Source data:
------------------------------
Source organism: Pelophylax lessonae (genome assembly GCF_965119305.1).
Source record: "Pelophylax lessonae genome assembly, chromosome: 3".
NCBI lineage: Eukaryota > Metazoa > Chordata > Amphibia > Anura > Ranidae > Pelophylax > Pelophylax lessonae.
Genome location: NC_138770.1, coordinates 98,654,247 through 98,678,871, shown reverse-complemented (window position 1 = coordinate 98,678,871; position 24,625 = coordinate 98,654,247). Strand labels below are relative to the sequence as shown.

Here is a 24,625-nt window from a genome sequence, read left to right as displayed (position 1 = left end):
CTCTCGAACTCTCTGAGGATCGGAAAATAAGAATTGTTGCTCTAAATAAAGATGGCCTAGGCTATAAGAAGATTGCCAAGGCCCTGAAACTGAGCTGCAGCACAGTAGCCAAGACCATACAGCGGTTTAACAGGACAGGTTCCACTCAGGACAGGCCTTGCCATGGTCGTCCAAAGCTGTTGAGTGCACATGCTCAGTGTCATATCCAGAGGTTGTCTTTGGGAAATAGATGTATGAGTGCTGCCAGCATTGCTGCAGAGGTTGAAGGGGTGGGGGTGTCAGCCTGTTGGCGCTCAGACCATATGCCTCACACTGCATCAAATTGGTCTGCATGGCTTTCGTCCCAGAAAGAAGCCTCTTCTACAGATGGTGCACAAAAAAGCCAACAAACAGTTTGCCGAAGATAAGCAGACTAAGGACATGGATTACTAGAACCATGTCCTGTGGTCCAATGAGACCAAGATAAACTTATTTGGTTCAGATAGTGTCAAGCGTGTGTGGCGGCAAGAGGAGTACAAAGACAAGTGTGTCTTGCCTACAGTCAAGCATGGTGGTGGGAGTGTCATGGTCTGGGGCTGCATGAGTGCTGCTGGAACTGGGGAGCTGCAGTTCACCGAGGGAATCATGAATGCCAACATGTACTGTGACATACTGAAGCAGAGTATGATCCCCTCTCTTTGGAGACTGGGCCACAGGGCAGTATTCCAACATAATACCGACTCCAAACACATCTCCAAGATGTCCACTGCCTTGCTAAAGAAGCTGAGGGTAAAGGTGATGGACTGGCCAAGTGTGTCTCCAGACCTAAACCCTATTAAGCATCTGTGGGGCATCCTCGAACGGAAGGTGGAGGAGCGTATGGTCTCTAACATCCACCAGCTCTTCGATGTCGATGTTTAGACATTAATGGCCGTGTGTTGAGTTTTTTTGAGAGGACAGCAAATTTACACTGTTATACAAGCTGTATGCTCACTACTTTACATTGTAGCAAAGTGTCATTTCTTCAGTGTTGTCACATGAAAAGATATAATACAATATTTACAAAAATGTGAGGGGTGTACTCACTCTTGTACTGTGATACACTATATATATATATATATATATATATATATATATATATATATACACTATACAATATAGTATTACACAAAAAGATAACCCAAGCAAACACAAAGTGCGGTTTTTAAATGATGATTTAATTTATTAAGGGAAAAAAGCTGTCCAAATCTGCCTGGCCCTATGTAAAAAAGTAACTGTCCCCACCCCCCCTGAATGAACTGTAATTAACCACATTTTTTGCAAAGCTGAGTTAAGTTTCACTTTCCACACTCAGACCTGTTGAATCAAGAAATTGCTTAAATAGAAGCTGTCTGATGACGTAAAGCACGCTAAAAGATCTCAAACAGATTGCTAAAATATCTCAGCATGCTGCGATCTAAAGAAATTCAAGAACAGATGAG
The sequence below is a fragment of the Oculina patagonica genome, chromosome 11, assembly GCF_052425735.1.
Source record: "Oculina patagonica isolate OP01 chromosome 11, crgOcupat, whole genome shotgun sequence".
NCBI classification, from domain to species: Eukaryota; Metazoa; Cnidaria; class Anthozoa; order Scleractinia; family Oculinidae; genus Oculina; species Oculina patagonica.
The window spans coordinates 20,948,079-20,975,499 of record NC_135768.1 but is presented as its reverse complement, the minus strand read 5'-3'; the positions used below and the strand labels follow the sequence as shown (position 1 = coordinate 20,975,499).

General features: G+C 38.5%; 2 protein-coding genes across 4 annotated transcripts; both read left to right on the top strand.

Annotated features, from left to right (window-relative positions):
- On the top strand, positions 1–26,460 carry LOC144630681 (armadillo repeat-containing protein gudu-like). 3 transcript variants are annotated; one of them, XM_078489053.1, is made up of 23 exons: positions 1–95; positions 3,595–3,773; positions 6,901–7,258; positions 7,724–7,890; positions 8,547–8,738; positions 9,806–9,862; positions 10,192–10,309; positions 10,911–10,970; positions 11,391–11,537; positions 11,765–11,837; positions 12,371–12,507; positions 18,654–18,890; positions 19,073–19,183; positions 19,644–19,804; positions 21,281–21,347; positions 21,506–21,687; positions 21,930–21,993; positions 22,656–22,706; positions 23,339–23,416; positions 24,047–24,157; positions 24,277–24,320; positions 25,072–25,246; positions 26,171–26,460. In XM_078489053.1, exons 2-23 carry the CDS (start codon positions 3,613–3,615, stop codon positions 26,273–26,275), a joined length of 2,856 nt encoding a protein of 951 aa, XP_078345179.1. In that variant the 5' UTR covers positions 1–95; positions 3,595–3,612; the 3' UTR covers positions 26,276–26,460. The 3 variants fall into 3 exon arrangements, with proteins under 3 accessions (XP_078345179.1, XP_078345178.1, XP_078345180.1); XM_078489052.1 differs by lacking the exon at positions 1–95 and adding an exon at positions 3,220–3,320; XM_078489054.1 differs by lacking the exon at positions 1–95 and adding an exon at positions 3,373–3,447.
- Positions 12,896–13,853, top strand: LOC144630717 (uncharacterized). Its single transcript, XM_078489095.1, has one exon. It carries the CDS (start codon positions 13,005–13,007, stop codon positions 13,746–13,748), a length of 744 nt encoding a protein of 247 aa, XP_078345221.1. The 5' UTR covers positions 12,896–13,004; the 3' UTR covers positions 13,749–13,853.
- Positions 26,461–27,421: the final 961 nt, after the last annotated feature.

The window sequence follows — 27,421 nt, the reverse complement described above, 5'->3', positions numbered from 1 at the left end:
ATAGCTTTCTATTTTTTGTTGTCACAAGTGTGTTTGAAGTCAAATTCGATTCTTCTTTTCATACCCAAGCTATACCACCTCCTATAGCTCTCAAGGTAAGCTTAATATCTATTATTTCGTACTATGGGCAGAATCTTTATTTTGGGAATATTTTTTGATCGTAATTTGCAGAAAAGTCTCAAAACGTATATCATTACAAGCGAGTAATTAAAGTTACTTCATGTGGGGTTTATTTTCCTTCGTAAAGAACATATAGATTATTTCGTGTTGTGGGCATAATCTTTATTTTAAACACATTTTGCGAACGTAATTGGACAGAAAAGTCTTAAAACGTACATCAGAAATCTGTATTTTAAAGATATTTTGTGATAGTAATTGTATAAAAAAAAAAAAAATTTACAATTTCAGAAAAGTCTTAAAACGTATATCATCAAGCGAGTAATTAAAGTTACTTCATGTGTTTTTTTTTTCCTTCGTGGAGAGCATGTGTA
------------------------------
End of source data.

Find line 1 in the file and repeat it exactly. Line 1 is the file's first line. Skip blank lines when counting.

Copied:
Source organism: Pelophylax lessonae (genome assembly GCF_965119305.1).